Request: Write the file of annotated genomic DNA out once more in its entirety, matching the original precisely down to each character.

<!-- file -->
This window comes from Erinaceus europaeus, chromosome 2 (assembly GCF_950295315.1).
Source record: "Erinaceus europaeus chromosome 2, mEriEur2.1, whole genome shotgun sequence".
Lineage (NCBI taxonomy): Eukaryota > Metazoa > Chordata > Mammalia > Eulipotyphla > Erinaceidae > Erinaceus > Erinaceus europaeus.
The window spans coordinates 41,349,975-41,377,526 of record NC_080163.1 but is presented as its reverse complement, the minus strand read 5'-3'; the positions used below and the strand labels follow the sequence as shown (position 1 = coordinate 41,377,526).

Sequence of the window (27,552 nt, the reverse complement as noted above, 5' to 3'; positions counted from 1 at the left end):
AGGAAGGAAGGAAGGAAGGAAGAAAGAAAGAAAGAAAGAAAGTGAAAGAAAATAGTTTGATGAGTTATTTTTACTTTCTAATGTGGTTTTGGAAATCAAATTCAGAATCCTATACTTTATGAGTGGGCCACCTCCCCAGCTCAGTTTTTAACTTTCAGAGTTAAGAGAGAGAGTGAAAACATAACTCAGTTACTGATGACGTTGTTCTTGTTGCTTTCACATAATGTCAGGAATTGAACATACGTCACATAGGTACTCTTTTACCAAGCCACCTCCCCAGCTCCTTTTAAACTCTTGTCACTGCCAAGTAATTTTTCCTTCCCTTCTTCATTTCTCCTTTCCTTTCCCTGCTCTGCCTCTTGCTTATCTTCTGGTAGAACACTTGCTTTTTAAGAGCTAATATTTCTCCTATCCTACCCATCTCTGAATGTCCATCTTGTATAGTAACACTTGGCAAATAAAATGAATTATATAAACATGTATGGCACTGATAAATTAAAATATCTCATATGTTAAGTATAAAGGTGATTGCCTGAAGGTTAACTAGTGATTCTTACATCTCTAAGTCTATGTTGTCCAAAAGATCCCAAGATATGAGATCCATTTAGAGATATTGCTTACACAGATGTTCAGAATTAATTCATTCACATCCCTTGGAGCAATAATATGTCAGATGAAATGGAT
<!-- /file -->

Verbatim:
This window comes from Erinaceus europaeus, chromosome 2 (assembly GCF_950295315.1).
Source record: "Erinaceus europaeus chromosome 2, mEriEur2.1, whole genome shotgun sequence".
Lineage (NCBI taxonomy): Eukaryota > Metazoa > Chordata > Mammalia > Eulipotyphla > Erinaceidae > Erinaceus > Erinaceus europaeus.
The window spans coordinates 41,349,975-41,377,526 of record NC_080163.1 but is presented as its reverse complement, the minus strand read 5'-3'; the positions used below and the strand labels follow the sequence as shown (position 1 = coordinate 41,377,526).

Sequence of the window (27,552 nt, the reverse complement as noted above, 5' to 3'; positions counted from 1 at the left end):
AGGAAGGAAGGAAGGAAGGAAGAAAGAAAGAAAGAAAGAAAGTGAAAGAAAATAGTTTGATGAGTTATTTTTACTTTCTAATGTGGTTTTGGAAATCAAATTCAGAATCCTATACTTTATGAGTGGGCCACCTCCCCAGCTCAGTTTTTAACTTTCAGAGTTAAGAGAGAGAGTGAAAACATAACTCAGTTACTGATGACGTTGTTCTTGTTGCTTTCACATAATGTCAGGAATTGAACATACGTCACATAGGTACTCTTTTACCAAGCCACCTCCCCAGCTCCTTTTAAACTCTTGTCACTGCCAAGTAATTTTTCCTTCCCTTCTTCATTTCTCCTTTCCTTTCCCTGCTCTGCCTCTTGCTTATCTTCTGGTAGAACACTTGCTTTTTAAGAGCTAATATTTCTCCTATCCTACCCATCTCTGAATGTCCATCTTGTATAGTAACACTTGGCAAATAAAATGAATTATATAAACATGTATGGCACTGATAAATTAAAATATCTCATATGTTAAGTATAAAGGTGATTGCCTGAAGGTTAACTAGTGATTCTTACATCTCTAAGTCTATGTTGTCCAAAAGATCCCAAGATATGAGATCCATTTAGAGATATTGCTTACACAGATGTTCAGAATTAATTCATTCACATCCCTTGGAGCAATAATATGTCAGATGAAATGGAT